Recently, I had a rather significant political epiphany, quite a declaration from one who is at least reputed to be politically educated and astute. I make a living in this realm, anyway. My epiphany: I seemingly no longer quite understand what it means to be a liberal in America.
Politics in the United States can be described as a pendulum. The pendulum swings variously to the right or to the left, yet always seems to happily end up somewhere in the middle. This is a function that is most certainly necessary to a healthy and balanced democracy. It also has the virtue of better allowing us to understand where one sits on the political spectrum.
Could it be, though, that the so-called “liberal” left has gone above and beyond traditional liberal values, those originally rooted in the philosophies of Edmund Burke – values that we understand today as decidedly liberal and progressive and principles upon which this nation was founded?
During the 70’s and 80’s and into the 90’s, much of America, myself included, followed or described themselves as Kennedy Democrats or the successors to them. Such were folks who believed in a safety net for the poor, welfare to work, a woman’s right to choose, a strong defense, robust and engaged foreign relations, fiscal sensibility and just generally being attentive and good to our friends and neighbors at home and abroad. Most were termed moderates, those who fell in the middle of America’s political spectrum.
My crisis came in the form of an angry Facebook message from a relative. Bob’s anger, let’s call him “Bob,” stemmed from his vehement and emotional dislike of my decidedly pro-Israel posts. He was particularly angry with something I shared that pointed out that liberals are supposed to not like racists, yet many liberals support terrorists like Hamas and hence doesn’t the support of Hamas make people racist. I thought it was a pretty good code to stand by…don’t be a racist and don’t support Hamas.
According to Bob, that and several other of my posts shedding light on various radical views on the extermination of all Jews, the treatment of women, the ISIS flag flying over the White House, etc., suggested that I was a racist and a nationalist. It certainly raised my eyebrows and got my blood pumping.
This confrontation was soon followed by another “sharing” on Facebook of various quotes from Noam Chomsky and others denouncing Israel. Ahhh Noam Chomsky, the Jew one pulls out of the proverbial hat when one wants to bash the Jews and/or Israel. Wherever one resides the political spectrum, it is pretty easy to peg Chomsky as every Jew- and Israel-hating nutter’s go-to guy. The fact is that he only attains any relevance when someone like me rants about him…my apologies. It is important to note that Bob had no part in the “Chomsky affair.” That was someone else calling Israel a “death cult” and urging the destruction of Israel, as well as the subjugation and killing of all Jews.
Does this distain for a fellow Western democracy and the use of terms like racist and nationalist mean that the pendulum is swinging differently in America? Is it swinging wider than it used to? Has the pendulum changed the way we describe ourselves in America? Has this possible new rhythm changed our political landscape?
Taking from my experiences with self-identified liberals, several questions come to mind. Does liberalism in America today mean that we cheer for the underdog, no matter who that underdog is or what he does, including Hamas, Hezbollah, Palestinian Islamic Jihad, ISIS and so on? Does liberalism in America mean that we support and seek rapprochement with bad actors on the world stage (including Iran and Russia, just to name a few) because we “all want to get along” and it is “in the name of peace” or “the peaceful thing to do?” Does liberalism in America mean that the government (read that as the tax payers) should support everyone, even those members of our society who are more than capable of getting a job and supporting themselves? Does liberalism in America today mean that we should just ignore threats to ourselves and friends on the international stage, again because it is conceived that it is the peaceful thing to do?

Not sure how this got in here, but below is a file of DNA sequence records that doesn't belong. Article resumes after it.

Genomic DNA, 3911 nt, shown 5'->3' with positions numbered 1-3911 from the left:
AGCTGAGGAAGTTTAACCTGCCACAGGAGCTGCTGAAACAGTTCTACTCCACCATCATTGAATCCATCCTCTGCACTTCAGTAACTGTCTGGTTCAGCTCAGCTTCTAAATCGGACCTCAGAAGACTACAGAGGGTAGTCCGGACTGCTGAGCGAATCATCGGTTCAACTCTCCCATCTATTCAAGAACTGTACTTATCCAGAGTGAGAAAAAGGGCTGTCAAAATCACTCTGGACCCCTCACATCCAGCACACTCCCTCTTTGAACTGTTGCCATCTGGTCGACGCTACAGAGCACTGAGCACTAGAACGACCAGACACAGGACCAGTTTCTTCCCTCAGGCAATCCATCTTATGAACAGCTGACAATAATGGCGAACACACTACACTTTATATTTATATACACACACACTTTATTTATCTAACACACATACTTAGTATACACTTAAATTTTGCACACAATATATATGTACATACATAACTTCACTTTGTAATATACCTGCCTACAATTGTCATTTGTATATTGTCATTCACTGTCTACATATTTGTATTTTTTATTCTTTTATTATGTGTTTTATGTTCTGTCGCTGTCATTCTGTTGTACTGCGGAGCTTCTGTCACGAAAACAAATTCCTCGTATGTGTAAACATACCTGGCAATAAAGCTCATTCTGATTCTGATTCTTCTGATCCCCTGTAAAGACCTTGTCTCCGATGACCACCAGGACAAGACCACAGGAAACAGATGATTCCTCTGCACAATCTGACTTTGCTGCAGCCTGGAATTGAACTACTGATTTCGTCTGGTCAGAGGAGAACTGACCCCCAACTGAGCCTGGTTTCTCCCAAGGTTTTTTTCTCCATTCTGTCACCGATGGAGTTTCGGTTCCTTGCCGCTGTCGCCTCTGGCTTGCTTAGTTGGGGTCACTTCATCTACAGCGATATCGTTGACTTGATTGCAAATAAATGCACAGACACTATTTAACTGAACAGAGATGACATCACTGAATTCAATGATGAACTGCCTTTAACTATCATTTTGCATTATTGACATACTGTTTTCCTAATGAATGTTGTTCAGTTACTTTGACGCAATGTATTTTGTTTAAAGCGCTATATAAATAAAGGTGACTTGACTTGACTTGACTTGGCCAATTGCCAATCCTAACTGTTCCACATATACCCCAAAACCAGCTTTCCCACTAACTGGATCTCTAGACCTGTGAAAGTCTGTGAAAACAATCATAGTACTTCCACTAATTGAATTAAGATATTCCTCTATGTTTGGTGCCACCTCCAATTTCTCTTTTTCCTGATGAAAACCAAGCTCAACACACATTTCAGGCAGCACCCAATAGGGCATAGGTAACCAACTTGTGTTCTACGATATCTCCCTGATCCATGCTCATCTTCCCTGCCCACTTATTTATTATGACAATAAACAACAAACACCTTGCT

Surely, collectivism, totalitarianism, the religious Islamist ideas of the ISIL, Salafi jihadists, Hamas, and Hezbollah, et al are in direct clash with liberal values. And Israel, even with its loud and boisterous democracy, the rule of law, protection of gay rights, and entrepreneurial spirit, is much more liberal than anything you find in the Arab world.
Perhaps it is time to rename the identifiers on the pendulum that helps us describe and navigate our political system. Today the arc swings more widely and shouldn’t some who identify as liberals, including those mentioned above and their comrades, more honestly describe themselves as Leftist? In a sense, the wider swing of the pendulum is a function of Leftists, providing momentum to more radical views, and actions, conspiracy theories and a nearly pathological distrust of all government, ala South America and Europe.
Rallying against meritocracy, the rule of law, and entrepreneurialism cannot be good for America or Americans. Nor can advocating for cultural relativism, collectivism, totalitarianism, and religious Islamist ideas. If these agendas are being pushed by Leftists masquerading as liberals, and there is every indication that they are, it does not bode well for the United States, our values, and our way of life within the current political spectrum.
Jason Katz is the principal of TSG, LLC, a consultancy that advises foreign governments, NGOs and corporations in the realms of strategic communications, politics and policy. He is also the former head of Public Affairs and Public Relations for the American Jewish Committee, based in Los Angeles.